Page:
This opens up the three step, Pivot Table and Pivot Chart Wizard as shown. Here you can make a choice as to the type of report you want to make, a pivot table or a pivot chart. Also you can indicate your choice as to what kind of data source you want to access. For now, just pick External Data Source and click Next. This changes your visual interface, as shown in the picture after the next one.

Clicking on Next will take you to step two of the pivot wizard as shown, where you are required to get data. Notice the information that No data fields have been retrieved.

Clicking on Get Data… opens up the dialogue where you need to choose the data source as shown in the next image. Here you have three choices, databases, queries, and Olap Cubes. In the “OLAP Cubes” tab, you may find a cube that someone might have already accessed, as in this case, and an additional list item for <New Data Source>. Click on this list item.

This brings up the next screen where you provide a name (your choice)for your data source, and the OLAP provider for the database you’re trying to access. Click on Connect…,which leads you to the Multi-Dimensional Connection.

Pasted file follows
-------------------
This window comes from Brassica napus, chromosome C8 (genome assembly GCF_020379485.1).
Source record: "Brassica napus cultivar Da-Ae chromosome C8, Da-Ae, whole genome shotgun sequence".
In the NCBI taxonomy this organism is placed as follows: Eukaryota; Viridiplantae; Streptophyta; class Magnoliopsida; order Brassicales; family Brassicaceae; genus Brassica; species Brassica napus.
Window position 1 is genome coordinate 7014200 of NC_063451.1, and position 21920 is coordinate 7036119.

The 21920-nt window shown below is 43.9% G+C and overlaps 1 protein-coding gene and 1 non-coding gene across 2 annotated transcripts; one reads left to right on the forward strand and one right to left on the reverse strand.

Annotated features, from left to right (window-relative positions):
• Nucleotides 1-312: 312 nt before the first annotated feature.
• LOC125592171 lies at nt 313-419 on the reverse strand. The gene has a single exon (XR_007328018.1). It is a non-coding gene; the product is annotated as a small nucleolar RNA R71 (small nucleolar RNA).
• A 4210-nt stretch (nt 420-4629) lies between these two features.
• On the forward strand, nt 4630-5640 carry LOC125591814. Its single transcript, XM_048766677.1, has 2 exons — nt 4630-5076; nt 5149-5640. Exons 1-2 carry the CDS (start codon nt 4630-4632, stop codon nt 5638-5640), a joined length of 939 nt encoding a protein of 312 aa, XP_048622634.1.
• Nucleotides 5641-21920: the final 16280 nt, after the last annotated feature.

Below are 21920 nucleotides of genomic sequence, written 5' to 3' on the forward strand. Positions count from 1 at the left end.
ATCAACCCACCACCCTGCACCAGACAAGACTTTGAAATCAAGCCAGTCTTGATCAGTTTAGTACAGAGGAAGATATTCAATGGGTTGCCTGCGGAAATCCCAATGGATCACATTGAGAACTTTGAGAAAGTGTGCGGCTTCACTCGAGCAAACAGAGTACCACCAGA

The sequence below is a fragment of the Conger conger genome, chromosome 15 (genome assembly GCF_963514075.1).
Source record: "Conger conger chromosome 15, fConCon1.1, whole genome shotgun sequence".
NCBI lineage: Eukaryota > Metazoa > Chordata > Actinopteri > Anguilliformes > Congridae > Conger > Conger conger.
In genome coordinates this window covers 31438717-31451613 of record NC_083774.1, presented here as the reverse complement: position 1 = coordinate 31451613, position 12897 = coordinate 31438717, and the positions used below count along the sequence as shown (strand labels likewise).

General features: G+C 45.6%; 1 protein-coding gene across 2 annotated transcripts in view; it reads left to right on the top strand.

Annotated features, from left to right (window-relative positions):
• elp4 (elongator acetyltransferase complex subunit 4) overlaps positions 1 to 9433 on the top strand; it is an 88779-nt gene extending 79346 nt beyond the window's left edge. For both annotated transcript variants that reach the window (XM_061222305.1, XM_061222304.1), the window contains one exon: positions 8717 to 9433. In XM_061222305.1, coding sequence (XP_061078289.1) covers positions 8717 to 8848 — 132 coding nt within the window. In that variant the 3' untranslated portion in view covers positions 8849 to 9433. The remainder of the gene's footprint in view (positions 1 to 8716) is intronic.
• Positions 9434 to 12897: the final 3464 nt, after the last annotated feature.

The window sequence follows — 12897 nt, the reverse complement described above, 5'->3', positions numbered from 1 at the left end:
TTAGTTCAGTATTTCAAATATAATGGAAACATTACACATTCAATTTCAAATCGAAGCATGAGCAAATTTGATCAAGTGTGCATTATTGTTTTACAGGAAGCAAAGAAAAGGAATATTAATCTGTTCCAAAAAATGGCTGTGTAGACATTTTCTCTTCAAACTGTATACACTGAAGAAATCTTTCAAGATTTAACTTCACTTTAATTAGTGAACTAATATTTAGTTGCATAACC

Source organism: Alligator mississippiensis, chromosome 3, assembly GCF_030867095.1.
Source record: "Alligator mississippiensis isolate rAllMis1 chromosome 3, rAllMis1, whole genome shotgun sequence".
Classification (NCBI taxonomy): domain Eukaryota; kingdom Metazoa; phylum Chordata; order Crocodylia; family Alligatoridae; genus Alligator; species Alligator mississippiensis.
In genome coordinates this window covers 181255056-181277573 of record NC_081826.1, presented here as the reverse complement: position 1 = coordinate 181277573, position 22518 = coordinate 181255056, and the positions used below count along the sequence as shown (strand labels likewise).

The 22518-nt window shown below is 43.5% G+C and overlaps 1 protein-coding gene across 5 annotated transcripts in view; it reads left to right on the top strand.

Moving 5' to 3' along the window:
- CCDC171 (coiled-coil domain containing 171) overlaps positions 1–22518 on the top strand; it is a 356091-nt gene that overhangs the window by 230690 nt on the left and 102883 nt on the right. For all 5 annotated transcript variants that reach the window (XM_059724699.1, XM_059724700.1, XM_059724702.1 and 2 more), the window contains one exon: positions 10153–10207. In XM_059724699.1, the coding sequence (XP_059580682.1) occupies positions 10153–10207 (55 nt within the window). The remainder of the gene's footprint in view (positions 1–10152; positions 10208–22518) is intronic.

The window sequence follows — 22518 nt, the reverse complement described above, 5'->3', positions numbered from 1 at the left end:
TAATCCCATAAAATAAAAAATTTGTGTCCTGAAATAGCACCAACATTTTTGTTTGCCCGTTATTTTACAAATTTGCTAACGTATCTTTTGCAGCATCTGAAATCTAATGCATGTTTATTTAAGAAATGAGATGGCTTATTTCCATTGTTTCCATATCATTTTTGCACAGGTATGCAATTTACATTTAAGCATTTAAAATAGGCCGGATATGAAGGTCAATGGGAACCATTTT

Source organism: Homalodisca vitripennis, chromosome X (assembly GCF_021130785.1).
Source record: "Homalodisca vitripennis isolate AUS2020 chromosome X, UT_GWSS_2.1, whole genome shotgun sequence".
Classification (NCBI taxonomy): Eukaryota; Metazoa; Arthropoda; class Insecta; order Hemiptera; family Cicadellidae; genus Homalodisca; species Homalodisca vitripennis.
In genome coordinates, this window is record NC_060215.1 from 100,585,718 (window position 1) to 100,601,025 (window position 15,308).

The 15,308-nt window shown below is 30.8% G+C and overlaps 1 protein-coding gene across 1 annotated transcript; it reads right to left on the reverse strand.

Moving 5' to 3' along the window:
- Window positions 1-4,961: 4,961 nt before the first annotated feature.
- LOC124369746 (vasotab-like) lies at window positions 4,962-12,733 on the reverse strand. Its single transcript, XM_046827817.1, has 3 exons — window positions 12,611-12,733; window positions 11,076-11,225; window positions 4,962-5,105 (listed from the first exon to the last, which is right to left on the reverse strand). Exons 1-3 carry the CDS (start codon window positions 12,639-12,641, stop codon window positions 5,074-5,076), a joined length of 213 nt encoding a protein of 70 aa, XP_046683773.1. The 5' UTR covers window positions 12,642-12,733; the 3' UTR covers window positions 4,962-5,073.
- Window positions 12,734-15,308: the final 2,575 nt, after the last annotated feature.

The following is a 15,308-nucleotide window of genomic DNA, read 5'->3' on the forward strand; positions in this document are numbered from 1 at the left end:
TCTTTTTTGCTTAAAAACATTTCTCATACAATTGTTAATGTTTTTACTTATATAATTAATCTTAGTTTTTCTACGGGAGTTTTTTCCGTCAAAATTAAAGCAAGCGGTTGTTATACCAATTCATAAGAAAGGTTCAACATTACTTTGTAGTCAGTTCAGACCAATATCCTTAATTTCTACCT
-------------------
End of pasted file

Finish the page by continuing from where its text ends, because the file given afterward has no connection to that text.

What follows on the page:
Here you can indicate the Olap server to which you are connecting in the indicated text box. Click on Next.

Now you need to choose the database as shown in this picture. The data from the NewOlap database forms the source. Choose this and click Finish.

Now the definition of the Data Source is complete, as shown in the next two pictures. There is only one cube, MyFirstCube, and this is automatically chosen.

You are back again to step two of the wizard, but notice the added information that Data Fields have been retrieved. Click on Next.

You have now reached step three of the Pivot Table and Pivot Chart Wizard.

{mospagebreak title=Assembling Report Items}

When you click Finish, you will be presented with place holder regions of the data starting from the third row; a Pivot Table menu bar; and a pivot table field list. You may click on the icons, MyCustomer, MyOrder, and so forth, and drag and drop them onto the place holder regions. The Pivot Filed List has all the items from MyFirstCube: the Dimensions and the Measures.

MyOrder and MyProducts items have been dropped onto the “Page Fields,” while MyCustomers is dropped onto the Row fields. Only two of the four Measures, namely, Unit Price and Quantity, have been dropped into the “Data” place holder region, as shown in this picture. The picture shows a highly consolidated view of the data, for all products, all orders, and all customers.